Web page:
Wednesday, April 16, 2008

doodlebugs

For the complete story of Rev. Edward W. McElduff, please read the entire story published in the Morning Call. Rev. McElduff was aboard one of the LSTs the day of the buzz bomb attack. I urge you to go to the site and read the rest of his story. I did not include all that relates to his LST and that day in Deptford, England. Reading another man's account will give you a clearer picture of that day. -David

They had tied us up at a place called Deptford on the Thames River. It could only accommodate two ships. There was another LST alongside of us, so close you could step across to it. The Germans were using buzz bombs, V-1 rockets, or "Doodlebugs." They were a frightening thing. You'd hear the engine roar, then it would suddenly stop, and you'd wait a couple of seconds, because that was when it was falling with its ton of explosives. We were in what was called Doodlebug Alley, one of the bombs' major routes. They were dropping all around us, day and night, coming out of nowhere. So this one night in July or early August, I was the only officer aboard, because I was the officer of the deck. The crew was in their quarters below. The officer of the deck on the other ship had been in my Officer Candidate School class at Northwestern University. His name was John something, I can't remember. It was about 11 and we were talking, and I said, "I'm gonna get a cup of coffee," and he said, "Well, I'm gonna check something," and he went to check it. I had just left the galley, where I went for the coffee, when a buzz bomb dropped right on the aft part of John's ship. The blast blew me down a passageway about 30 feet, and I was reaching out to try to stop myself from going over the side. My back hit the railing, making my injury from D-Day worse. I grabbed onto the railing. A fire started over the ammunition. I was badly hurt -- my spinal column is wrecked from that -- but I had to get the fire out. The crew was trapped down below, so I worked while they were freeing themselves. I got the hose unfurled and the water going, and by then the guys had cleared themselves out. So they took over fighting the fire, and I went over to the other ship to see what I could do about casualties. The captain was aboard that ship, but his quarters were pretty well blown open. I heard groaning and had to get some debris off him. I tried to pull him back, because I was afraid more debris was going to fall on him. But I couldn't find any substance to him. The concussion was so much, his bones were shattered into small pieces. When I held him, it was like holding a soft mass. He looked like a rubber man. I didn't want him to die without someone there with him. Within three minutes, he died in my arms. The next thing I remember, I looked at the life raft on my ship and saw parts of my friend's body on it. I assumed it was John, because he had been standing with me and I hadn't seen anybody else. I took my utility knife out and scraped his remains off of the life raft into a paper bag. Anything I could find of him, I put in the bag.I didn't want to leave him on the raft.Someone came up to help me, and I said, "No I'll do it, I want to do it myself. "What I intended to do with the remains, I don't know, probably drop them over the side. I might have done that. It would have been a logical thing. The rise and fall of the Thames River is rather remarkable, so the remains would have ultimately gone out to sea. That would have been appropriate. But I had a great deal of pain, and I think it was overwhelming me. After I got done scraping, I put the knife back in my belt. And then I blacked out.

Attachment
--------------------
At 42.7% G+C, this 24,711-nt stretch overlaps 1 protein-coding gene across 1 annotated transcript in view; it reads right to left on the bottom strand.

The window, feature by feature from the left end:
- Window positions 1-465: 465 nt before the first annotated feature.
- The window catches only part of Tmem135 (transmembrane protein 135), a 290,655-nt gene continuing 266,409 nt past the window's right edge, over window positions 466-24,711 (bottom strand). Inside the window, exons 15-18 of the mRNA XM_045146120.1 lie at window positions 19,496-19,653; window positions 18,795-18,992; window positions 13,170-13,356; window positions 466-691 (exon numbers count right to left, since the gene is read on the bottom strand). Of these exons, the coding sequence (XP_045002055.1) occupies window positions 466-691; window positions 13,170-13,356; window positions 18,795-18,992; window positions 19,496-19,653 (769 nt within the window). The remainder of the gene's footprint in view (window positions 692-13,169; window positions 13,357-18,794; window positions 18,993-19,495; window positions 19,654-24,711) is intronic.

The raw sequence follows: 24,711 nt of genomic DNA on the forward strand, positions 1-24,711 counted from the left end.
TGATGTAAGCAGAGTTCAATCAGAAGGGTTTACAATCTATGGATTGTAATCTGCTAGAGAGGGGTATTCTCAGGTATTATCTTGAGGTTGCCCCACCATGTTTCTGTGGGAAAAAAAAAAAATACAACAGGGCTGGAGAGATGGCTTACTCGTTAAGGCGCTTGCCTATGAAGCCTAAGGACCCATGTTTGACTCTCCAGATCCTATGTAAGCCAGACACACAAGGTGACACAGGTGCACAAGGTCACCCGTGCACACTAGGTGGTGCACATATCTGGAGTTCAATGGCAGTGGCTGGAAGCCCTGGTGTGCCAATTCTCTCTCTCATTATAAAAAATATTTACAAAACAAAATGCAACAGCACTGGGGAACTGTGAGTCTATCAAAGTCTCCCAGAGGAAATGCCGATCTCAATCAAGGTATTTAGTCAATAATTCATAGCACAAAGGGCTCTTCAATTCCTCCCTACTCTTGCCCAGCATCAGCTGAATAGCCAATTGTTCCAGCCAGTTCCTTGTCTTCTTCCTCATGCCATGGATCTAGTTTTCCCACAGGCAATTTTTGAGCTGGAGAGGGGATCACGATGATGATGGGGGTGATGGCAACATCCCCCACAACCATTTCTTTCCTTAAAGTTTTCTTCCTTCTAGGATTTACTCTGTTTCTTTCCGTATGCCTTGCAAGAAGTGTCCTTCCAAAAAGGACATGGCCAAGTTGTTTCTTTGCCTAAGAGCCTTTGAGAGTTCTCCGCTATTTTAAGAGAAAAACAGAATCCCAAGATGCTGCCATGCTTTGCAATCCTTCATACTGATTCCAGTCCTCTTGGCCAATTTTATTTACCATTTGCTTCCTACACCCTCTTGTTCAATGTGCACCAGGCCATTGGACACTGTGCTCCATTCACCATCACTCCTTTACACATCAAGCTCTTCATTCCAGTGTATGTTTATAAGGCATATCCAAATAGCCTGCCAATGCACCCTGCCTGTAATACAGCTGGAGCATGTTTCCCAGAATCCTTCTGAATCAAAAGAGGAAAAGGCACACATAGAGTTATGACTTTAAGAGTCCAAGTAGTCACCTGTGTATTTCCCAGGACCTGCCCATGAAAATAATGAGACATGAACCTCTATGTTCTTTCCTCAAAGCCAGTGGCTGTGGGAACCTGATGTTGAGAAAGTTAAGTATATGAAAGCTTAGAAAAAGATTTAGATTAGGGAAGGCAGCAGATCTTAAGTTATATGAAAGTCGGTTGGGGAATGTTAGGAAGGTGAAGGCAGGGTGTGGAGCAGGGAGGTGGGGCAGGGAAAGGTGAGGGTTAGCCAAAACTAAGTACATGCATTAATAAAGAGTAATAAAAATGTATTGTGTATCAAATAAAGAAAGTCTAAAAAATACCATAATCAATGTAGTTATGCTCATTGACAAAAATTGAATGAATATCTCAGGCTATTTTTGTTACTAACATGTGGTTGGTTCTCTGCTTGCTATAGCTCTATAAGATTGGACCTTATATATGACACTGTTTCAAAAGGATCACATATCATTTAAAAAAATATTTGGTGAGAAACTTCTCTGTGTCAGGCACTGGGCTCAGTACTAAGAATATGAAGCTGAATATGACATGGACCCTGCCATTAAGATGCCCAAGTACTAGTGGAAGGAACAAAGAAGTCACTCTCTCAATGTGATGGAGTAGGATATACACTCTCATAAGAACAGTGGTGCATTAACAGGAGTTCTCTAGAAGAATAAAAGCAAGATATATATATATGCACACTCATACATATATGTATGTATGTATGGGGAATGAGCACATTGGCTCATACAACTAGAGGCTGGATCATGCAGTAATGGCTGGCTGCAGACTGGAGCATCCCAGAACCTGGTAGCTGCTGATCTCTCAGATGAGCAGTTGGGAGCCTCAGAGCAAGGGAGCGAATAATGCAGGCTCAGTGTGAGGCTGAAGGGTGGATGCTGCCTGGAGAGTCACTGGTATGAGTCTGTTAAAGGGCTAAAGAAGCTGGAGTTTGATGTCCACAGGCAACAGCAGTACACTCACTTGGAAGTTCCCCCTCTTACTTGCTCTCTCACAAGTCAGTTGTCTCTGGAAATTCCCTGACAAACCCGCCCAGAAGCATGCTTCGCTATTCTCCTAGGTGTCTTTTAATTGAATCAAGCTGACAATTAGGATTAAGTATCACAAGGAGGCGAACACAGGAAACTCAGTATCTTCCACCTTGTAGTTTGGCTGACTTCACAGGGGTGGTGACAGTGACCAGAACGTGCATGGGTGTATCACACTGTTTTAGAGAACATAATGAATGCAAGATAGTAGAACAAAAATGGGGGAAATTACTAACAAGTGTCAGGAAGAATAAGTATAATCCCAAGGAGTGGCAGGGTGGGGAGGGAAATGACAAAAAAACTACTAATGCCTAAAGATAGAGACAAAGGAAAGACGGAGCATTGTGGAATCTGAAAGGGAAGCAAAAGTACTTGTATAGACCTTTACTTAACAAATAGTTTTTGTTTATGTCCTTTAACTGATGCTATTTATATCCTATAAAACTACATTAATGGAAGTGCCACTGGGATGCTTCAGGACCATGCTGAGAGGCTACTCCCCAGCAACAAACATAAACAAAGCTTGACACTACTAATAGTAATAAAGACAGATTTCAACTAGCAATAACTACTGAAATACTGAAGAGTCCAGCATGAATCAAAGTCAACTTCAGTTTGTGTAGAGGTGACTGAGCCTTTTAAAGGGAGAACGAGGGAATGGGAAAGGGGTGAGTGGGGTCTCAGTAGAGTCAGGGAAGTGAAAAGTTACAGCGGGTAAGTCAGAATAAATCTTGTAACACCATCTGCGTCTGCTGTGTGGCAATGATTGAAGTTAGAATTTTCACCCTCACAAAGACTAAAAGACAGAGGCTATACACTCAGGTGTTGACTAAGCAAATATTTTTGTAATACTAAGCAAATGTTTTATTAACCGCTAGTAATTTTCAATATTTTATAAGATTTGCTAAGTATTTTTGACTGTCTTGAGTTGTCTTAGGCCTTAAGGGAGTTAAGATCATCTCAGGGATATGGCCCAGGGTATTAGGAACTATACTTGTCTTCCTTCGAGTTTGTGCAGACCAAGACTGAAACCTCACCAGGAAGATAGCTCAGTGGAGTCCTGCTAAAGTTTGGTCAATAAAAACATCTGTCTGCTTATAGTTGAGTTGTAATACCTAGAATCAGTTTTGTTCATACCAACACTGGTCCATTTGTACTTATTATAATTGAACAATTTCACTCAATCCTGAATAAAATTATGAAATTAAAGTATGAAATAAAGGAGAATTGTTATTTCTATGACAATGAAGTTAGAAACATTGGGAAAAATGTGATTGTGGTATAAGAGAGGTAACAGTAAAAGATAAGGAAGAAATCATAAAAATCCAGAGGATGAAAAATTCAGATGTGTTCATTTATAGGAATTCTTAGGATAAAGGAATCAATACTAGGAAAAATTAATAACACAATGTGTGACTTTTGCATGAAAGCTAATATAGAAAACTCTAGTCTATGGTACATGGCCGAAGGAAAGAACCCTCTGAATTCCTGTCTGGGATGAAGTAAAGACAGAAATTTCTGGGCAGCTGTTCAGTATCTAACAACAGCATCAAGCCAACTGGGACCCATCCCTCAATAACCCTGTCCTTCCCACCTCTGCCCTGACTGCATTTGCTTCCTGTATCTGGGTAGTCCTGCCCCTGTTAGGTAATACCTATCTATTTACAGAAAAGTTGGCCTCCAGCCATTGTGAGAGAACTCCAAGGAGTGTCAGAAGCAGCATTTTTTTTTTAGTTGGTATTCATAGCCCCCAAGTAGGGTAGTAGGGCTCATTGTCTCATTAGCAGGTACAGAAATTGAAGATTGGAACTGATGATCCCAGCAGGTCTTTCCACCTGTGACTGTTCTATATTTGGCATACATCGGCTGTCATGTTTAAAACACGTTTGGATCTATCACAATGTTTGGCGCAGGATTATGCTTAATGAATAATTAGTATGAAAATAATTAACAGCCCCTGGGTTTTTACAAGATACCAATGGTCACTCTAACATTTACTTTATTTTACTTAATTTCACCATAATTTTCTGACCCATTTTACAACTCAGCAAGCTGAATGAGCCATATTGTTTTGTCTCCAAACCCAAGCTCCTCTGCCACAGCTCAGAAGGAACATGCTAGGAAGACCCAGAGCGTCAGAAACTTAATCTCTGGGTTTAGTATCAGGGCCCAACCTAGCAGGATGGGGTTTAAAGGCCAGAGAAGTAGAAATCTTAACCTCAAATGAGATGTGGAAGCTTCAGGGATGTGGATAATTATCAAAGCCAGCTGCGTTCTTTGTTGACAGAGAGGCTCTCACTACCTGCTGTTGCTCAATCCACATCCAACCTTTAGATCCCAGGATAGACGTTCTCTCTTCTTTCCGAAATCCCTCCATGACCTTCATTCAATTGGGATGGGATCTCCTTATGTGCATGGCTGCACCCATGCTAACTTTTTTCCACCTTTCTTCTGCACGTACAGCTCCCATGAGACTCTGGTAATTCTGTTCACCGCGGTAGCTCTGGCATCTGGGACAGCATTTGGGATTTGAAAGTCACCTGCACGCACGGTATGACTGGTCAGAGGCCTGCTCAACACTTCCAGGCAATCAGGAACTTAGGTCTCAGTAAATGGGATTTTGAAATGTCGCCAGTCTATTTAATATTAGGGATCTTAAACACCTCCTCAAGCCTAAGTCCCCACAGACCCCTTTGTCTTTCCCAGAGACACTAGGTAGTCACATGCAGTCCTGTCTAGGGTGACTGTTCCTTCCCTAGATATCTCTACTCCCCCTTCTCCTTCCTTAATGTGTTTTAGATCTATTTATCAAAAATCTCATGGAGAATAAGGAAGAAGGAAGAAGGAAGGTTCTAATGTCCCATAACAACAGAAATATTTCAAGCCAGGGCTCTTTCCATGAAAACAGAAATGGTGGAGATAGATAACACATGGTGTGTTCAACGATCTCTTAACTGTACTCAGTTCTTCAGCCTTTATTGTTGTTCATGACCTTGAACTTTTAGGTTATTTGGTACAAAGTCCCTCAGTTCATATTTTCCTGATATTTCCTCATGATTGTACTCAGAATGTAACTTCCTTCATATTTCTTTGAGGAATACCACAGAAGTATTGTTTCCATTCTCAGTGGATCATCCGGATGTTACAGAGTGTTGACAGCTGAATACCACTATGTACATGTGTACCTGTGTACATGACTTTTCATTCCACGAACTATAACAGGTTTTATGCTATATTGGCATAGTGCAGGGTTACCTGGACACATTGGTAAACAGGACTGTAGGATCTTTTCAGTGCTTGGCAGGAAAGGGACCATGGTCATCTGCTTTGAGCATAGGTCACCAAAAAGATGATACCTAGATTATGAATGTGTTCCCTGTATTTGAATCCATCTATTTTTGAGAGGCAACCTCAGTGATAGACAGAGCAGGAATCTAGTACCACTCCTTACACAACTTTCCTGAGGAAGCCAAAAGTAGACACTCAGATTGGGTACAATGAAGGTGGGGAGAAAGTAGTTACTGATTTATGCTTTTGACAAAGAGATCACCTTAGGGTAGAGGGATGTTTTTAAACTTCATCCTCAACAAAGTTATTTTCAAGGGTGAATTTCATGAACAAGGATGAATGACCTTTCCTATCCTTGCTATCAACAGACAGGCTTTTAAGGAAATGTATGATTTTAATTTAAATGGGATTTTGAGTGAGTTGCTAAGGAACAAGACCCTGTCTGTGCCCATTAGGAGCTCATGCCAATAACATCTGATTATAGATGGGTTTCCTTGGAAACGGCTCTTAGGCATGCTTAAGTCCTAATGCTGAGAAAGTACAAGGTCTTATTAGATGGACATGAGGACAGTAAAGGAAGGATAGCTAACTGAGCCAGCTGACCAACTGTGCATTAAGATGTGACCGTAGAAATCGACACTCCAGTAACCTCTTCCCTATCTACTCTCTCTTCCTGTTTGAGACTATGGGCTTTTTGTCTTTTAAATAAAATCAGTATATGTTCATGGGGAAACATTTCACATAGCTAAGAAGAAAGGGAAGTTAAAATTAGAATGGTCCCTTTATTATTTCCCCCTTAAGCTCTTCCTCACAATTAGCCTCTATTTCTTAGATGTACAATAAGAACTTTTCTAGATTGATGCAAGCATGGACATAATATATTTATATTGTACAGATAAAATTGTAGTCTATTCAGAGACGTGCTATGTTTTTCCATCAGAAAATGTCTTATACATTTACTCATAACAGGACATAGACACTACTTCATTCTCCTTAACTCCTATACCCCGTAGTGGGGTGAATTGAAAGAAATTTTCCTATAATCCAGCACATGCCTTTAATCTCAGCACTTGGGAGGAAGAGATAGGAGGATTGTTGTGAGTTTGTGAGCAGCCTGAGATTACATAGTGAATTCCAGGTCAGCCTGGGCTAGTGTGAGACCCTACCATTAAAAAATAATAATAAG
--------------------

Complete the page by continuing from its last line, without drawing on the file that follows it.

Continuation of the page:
....After the buzz bomb hit and I was hurt the second time, I went up to London and stopped at an American Army hospital. They gave me a shot and some painkillers.Our LST was wrecked, it had no power. We were towed back to the States, across the Atlantic in tandem with another LST by a seagoing tug called the Choctaw. It took 37 days. There were dead rats in our water, so it was contaminated, so we had no water. We got the desalinization machinery working enough to keep body and soul together. We lived in filth. If you wanted to bathe, you had to throw a bucket over the side and just clean yourself off with sea water. The British had given us some rations, which were horrible. A lot of it we had to throw over the side because it wasn't edible. In New York, the ship was repaired. Then we went out to the Pacific, and that was kind of uneventful because the war had wound down. Click here to read the entire article at Morning Call.
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